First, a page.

According to the Complaint, DLJ "discovered, immediately prior to the Peak TrENDS Offering when it first attempted to market Peak TrENDS, the only investors who were willing to purchase Peak TrENDS were hedge fund investors who had the cash to arbitrage their positions, i.e., buy Peak TrENDS and simultaneously sell short the underlying Peak common stock." (Compl. ¶ 17(i).) Moreover, it is asserted that the DLJ investors in the TrENDS "were willing to purchase Peak TrENDS provided only that they were afforded the opportunity to sell shares of Peak stock short in amounts equal to their Peak TrENDS purchases." Id. (emphasis in original).

In order to accommodate the hedge investors, Defendant Li loaned 1.7 million shares of Peak common stock to DLJ ("Borrowed Shares") pursuant to a Share Loan Agreement. (Compl. ¶ 17(ii).) The Borrowed Shares were required because there was an insufficient amount of Peak common stock in the market to satisfy the short-selling requirements of the large number of hedge investors necessary to initiate a market for the TrENDS. (Id.) Plaintiffs argue that Defendants violated the federal securities laws by failing to adequately disclose that the 1.7 million shares of Peak common stock would be immediately loaned to DLJ investors to facilitate the hedge strategy. (Id. ¶¶ 17(ii)-17(iv).) Further, Plaintiffs claim that Defendants wrongfully failed to disclose the risks associated with the hedge strategy. (Id. ¶ 20.)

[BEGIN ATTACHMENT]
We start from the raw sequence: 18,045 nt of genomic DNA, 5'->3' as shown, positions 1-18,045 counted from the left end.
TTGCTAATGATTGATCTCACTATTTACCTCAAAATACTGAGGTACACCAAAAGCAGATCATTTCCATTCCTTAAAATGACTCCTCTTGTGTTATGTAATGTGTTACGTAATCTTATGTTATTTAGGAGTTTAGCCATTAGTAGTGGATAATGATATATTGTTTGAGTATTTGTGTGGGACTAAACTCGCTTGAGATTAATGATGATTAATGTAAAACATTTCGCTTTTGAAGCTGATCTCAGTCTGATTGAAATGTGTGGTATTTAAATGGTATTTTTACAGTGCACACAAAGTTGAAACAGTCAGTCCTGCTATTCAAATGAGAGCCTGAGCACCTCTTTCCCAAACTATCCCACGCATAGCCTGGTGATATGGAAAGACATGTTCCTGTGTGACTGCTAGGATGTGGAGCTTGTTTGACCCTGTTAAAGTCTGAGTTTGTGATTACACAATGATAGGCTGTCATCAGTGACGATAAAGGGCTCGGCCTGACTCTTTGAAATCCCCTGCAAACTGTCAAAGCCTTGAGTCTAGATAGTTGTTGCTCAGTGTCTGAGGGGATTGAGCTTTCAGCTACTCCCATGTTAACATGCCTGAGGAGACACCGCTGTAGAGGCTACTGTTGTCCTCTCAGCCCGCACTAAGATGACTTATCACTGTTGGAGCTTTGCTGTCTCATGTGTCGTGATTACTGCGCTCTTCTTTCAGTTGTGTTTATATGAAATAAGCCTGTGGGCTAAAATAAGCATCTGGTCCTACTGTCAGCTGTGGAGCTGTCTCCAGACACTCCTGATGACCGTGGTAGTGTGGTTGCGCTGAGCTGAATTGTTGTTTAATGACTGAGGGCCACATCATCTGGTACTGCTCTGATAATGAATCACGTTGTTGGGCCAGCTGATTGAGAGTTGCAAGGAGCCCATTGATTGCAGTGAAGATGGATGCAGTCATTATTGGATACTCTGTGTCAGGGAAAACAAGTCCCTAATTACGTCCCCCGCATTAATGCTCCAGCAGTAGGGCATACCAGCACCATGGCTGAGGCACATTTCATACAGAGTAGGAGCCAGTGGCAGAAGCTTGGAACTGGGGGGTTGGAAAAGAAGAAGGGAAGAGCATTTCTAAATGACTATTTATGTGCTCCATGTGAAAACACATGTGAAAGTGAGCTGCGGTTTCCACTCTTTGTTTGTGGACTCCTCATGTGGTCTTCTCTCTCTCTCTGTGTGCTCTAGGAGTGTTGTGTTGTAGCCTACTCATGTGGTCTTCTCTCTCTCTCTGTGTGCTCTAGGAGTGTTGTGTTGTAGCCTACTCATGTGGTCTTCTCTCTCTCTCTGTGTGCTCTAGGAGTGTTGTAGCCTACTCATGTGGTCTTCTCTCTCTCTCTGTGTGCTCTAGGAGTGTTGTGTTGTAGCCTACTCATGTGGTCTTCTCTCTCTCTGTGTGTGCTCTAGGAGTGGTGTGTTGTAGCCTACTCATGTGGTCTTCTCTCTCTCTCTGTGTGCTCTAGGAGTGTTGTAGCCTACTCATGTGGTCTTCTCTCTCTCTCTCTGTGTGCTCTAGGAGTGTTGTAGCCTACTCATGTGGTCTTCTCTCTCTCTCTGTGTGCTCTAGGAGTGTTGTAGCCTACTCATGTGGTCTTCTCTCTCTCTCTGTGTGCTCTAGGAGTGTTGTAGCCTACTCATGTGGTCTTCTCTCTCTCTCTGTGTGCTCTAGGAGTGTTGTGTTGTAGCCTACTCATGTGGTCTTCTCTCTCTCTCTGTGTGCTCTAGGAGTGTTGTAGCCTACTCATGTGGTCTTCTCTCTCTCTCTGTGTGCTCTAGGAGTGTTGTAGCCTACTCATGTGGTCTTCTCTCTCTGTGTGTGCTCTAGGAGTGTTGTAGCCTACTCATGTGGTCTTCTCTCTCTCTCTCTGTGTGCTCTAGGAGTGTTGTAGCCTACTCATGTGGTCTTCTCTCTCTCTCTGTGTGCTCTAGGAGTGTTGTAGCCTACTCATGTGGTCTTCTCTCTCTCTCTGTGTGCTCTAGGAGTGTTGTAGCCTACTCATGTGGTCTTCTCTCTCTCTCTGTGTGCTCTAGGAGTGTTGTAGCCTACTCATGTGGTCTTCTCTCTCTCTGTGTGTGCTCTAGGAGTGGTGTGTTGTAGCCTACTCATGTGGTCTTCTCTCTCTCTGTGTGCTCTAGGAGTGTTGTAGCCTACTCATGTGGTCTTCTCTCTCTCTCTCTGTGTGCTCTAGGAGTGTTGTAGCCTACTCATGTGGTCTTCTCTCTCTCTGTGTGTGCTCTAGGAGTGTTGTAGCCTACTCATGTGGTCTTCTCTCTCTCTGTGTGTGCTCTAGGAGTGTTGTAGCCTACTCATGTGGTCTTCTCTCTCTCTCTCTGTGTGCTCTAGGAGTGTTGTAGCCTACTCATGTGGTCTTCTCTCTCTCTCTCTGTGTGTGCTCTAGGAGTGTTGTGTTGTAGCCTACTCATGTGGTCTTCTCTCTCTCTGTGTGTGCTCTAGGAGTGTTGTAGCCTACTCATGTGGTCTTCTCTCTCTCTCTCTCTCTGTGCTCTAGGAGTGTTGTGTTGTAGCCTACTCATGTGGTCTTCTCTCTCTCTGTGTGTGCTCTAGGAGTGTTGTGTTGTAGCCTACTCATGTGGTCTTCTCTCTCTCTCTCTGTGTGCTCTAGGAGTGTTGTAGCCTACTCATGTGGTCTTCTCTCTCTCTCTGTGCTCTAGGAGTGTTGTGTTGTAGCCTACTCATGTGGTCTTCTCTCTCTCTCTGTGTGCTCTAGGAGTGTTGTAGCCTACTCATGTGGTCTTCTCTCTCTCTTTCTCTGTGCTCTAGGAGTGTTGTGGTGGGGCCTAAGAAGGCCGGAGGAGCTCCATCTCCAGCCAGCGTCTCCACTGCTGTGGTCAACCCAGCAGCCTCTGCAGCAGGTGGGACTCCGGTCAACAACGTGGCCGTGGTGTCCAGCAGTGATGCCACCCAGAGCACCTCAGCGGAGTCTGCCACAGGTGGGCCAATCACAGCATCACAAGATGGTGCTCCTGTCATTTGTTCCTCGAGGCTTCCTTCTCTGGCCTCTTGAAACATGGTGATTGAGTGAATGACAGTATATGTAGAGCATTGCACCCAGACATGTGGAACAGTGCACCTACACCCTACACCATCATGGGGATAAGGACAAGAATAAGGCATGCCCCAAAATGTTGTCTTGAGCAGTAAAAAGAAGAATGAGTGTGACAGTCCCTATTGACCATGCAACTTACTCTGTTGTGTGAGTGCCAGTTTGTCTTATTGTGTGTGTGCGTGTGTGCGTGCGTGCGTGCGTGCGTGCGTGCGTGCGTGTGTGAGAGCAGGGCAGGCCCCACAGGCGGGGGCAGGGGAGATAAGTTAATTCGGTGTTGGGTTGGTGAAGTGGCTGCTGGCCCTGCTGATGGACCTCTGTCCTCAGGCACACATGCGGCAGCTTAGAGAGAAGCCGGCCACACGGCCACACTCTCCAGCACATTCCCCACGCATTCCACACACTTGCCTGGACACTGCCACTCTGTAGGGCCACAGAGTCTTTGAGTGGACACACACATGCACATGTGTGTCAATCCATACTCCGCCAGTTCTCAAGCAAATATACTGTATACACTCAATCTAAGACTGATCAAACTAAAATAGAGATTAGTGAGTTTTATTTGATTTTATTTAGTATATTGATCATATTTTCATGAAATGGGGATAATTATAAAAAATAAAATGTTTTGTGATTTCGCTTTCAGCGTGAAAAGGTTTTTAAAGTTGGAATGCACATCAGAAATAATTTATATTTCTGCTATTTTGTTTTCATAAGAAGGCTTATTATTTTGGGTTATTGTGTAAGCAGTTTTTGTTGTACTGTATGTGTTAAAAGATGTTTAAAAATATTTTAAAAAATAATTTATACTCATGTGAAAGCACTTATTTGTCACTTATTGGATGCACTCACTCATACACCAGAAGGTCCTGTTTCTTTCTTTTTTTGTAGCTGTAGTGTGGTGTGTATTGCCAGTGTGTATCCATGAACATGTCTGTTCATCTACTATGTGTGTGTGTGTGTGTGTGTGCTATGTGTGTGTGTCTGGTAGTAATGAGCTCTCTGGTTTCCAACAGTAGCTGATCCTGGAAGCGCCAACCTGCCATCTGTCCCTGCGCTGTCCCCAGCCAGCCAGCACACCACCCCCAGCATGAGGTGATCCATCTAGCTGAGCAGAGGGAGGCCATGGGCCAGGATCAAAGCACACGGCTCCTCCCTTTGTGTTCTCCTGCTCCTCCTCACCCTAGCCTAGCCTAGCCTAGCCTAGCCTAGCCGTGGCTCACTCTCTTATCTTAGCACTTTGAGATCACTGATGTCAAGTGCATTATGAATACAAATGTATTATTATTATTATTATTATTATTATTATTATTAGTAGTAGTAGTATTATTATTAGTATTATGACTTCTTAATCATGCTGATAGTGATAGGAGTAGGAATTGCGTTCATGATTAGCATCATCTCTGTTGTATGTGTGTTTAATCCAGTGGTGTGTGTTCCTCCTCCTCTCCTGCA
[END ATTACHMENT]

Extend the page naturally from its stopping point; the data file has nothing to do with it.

The TrENDS Prospectus stated:

In connection with the offering of the TrENDS, Luckygold and Donaldson, Lufkin & Jenrette Securities Corporation intend to enter into a securities loan agreement (the "Securities Loan Agreement") on or prior to the closing of the offering of the TrENDS, which is anticipated to provide that, subject to certain restrictions, Donaldson, Lufkin & Jenrette Securities Corporation may from time to time borrow, return and reborrow Shares (the "Borrowed Shares") from Luckygold. The number of Borrowed Shares borrowed under the Securities Loan Agreement at any time is not expected to exceed 1,793,038 Borrowed Shares. In addition, in the course of ordinary trading or market-making activities, Donaldson, Lufkin & Jenrette Securities Corporation intends to lend to third parties Borrowed Shares borrowed from Luckygold. It is anticipated that such third parties may offer for sale such Borrowed Shares directly to one or more purchasers at negotiated prices, at market prices prevailing at the time of sale or at prices related to such market prices.
  (Kreissman Aff. Ex. A at 31.) The TrENDS Prospectus also disclosed that:
The trading prices of the TrENDS in the secondary market will be directly affected by the trading prices of the Common Stock in the secondary market. Trading prices of Common Stock will be influenced by the Company's operating results and prospects and by economic, financial and other factors and market conditions.

(Id. at 7.) With respect to these two paragraphs of the TrENDS Prospectus, Plaintiffs find fault with the phrase "in the course of ordinary trading or market-making activities," the use of the word "may" and the failure to disclose the risk of market destabilization caused by the influx of a large number of short sales. (Compl. ¶¶ 26-29.)